Deep below London streets you can experience the sights and sounds of the Second World War. The Churchill Museum and War Rooms are a great place to learn history, says Renata Rubnikowicz
"It's very clean," says Samantha Cairns, head of learning and access at the Cabinet War Rooms and the Churchill Museum, as she invites Year 7 of George Watson's College in Edinburgh to sit on the floor for a short introduction to the Churchill Museum and Cabinet War Rooms. The 57 immaculately dressed 10 and 11-year-olds squeeze into one of the entrance rooms in the secret bunker. "All this was offices for top people in the Second World War," she tells them. "The Nazis never found out about this place. When the war came to an end, it was shut up as a time capsule."
One half of the group goes off to explore the time capsule, now open to visitors as the Cabinet War Rooms, the other quickly dispersing among the exhibits of the Churchill Museum, which opened in February 2005 and has just won Museum of the Year 2006 from the Council of Europe.
A wartime sign reads: "There is to be no whistling or unnecessary noise in this passage", but most of the noise comes from the exhibits. The "spine" of the museum is an interactive timeline table called the Lifeline. Hidden in its electronic drawers are 4,600 pages of documents, images and animations. When a panel is selected, a surprise is revealed: in 1930, a jet engine screaming into life; October 14, 1926, the buzzing of bees swarming across the table - it's the year Winnie the Pooh was published, a book Churchill read to his daughter, Mary, who was four at the time.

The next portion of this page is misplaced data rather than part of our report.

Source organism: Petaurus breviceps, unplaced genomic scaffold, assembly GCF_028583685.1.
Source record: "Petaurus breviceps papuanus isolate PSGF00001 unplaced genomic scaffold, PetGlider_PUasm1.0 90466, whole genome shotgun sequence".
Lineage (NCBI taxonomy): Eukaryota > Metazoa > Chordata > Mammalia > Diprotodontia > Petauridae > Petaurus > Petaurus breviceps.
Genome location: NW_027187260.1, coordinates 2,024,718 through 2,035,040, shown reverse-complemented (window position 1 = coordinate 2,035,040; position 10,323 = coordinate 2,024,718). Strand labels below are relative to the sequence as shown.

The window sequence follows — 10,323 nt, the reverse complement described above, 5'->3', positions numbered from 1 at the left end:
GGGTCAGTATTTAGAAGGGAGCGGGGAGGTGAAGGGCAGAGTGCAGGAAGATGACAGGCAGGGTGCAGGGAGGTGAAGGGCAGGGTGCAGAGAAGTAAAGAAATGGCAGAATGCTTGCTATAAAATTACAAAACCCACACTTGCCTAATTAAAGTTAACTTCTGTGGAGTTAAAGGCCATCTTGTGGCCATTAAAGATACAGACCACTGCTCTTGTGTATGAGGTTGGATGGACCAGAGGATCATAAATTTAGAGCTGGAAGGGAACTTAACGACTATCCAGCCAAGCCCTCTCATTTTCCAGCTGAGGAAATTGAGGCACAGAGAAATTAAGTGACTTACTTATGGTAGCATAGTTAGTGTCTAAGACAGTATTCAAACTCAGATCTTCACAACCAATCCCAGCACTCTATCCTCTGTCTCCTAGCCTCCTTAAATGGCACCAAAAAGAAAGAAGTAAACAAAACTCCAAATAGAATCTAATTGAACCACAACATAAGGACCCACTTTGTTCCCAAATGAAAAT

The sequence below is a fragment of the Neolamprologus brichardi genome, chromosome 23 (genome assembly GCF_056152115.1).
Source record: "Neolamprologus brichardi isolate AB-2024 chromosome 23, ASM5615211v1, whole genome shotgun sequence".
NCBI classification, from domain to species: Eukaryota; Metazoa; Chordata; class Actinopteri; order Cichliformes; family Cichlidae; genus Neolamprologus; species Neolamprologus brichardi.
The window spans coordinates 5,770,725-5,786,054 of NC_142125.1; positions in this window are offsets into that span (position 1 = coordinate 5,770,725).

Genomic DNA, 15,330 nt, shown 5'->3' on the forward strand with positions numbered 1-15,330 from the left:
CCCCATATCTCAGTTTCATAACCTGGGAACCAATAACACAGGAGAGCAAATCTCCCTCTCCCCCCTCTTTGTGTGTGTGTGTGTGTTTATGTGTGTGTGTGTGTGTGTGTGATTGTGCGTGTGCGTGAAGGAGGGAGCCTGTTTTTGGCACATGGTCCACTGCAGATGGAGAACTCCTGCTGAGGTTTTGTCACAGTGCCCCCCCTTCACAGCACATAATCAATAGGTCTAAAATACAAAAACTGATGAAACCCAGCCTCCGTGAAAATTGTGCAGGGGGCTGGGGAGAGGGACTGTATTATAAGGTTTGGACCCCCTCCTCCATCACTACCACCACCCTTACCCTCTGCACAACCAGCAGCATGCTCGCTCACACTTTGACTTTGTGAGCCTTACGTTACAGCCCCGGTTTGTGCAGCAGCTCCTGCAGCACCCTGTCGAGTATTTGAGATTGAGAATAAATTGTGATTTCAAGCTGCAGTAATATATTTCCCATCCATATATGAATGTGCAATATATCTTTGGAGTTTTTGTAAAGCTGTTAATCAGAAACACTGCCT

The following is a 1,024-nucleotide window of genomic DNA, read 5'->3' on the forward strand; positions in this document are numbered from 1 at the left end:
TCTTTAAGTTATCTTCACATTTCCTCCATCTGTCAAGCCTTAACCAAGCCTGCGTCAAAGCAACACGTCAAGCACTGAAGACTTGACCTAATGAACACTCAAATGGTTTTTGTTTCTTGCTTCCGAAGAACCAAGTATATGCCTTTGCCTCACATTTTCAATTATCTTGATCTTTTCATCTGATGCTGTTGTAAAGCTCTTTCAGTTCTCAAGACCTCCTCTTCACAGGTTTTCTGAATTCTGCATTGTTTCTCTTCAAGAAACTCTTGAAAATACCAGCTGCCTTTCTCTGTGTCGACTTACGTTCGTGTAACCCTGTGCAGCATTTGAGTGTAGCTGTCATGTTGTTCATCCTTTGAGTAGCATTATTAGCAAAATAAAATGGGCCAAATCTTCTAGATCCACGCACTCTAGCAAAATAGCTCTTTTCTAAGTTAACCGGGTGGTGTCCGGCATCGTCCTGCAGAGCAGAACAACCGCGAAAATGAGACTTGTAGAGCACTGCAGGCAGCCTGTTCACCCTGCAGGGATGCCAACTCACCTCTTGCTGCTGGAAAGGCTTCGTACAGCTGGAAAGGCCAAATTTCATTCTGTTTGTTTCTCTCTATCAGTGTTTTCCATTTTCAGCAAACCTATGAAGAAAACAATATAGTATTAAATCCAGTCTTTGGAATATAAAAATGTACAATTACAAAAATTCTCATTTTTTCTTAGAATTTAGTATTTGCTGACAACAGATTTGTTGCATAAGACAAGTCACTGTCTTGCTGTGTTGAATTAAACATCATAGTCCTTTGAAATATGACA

Up to 26 children at a time can use the timeline, each accessing something different. Arrows sprout and curve, like the opening credits of Dad's Army, and First World War poppies speckle the whole table, then fade as quickly as they grew. The Lifeline table is the right height for Natasha Thomas, 13, who has cerebral palsy and uses a wheelchair, but she finds making the Lifeline work "a bit difficult". Her classroom assistant Elaine Hill says:
"But you found it easier to enlarge than I did."
Natasha prefers another exhibit, in which a pool of light swimming with goldfish represents Churchill's garden at Chartwell. Bubbles bring his sayings up on a screen and you can use the mouse to explore different rooms. In the gallery, Mary can be heard talking about Chartwell, while the sonorous phrases of Churchill's wartime speeches roll out from yet another exhibit. The sound ahead is the drone of bombers, competing with a jolly wartime tune.
Hannah Cockburn, 11, has done her homework. She is one of two girls who have brought their wonderfully detailed projects to show the education staff at the museum. Hannah's project includes an interview with Rupert Soames, Churchill's grandson, and she's very complimentary about the museum. "I like how it's all set out," is her expert assessment. "It's quite child-friendly."
Ashwini Arvind, 11, has also brought along her project on Churchill. She has already done much research but she says: "I liked hearing how he was when he was young, because he's such a famous person you'd have thought he did really well at school - but he didn't and that surprised me."
Traditional exhibits include Churchill's red velvet siren suit and the stuffed animals he used to mark a book's place on his library shelves. A museum card tells "The Story of My Escape", an 1899 despatch from Churchill as a war correspondent in Lourenco Marques to the Morning Post in London.
Stuart Paterson, 11, says: "It's interesting to find out about other people's lives, what they were feeling and what they went through."
As the 45-minute visit ends many children are reluctant to leave. "We probably needed a bit longer here," says teacher Susie Dutton as she shoos them out.
ON THE MAP
Churchill MuseumCabinet War Rooms Clive Steps, King Charles Street, London SW1A 2AQ Tel: 020 7766 0132 Email: email@example.com www.iwm.org.ukcabinet